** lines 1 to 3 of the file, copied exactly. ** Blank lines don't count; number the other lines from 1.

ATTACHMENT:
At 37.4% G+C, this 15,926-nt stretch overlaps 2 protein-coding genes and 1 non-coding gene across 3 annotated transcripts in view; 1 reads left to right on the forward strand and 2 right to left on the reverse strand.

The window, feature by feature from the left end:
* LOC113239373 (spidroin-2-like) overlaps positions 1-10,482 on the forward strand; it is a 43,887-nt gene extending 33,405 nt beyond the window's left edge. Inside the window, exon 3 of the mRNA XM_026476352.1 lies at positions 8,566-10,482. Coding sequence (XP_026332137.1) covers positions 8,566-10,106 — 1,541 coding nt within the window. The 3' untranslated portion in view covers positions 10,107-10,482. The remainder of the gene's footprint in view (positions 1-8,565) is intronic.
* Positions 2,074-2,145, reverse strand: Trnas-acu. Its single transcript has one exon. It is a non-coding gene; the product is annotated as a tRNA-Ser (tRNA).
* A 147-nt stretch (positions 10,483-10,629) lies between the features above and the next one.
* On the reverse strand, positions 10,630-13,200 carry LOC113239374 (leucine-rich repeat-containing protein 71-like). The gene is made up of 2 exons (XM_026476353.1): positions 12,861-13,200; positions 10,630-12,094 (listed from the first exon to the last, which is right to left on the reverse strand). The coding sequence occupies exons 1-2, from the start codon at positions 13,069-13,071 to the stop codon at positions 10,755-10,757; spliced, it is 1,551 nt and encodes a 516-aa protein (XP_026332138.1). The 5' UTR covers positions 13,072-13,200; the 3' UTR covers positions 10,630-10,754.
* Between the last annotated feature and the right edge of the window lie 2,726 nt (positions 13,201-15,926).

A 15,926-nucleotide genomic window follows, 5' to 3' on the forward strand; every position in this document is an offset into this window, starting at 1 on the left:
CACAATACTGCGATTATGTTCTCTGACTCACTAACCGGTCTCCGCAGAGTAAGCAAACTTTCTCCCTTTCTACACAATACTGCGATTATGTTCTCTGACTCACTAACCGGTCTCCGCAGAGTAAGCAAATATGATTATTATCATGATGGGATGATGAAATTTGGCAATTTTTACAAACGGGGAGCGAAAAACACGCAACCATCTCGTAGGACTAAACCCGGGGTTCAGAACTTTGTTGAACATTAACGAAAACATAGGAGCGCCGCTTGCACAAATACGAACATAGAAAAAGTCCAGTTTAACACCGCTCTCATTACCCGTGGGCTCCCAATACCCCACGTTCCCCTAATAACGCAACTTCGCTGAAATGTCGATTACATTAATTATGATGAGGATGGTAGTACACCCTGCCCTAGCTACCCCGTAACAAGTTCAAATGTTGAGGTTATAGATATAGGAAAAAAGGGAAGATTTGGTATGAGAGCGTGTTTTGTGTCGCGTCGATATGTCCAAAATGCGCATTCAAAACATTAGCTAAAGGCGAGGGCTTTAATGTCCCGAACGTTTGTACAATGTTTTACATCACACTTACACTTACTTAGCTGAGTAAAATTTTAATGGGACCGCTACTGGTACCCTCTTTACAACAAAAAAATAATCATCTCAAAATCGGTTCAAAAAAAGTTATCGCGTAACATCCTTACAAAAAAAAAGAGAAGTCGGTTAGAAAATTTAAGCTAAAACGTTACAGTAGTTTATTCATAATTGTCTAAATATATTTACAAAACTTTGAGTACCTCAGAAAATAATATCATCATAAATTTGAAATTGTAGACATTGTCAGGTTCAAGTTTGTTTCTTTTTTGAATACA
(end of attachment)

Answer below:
At 37.4% G+C, this 15,926-nt stretch overlaps 2 protein-coding genes and 1 non-coding gene across 3 annotated transcripts in view; 1 reads left to right on the forward strand and 2 right to left on the reverse strand.

The window, feature by feature from the left end:
* LOC113239373 (spidroin-2-like) overlaps positions 1-10,482 on the forward strand; it is a 43,887-nt gene extending 33,405 nt beyond the window's left edge. Inside the window, exon 3 of the mRNA XM_026476352.1 lies at positions 8,566-10,482. Coding sequence (XP_026332137.1) covers positions 8,566-10,106 — 1,541 coding nt within the window. The 3' untranslated portion in view covers positions 10,107-10,482. The remainder of the gene's footprint in view (positions 1-8,565) is intronic.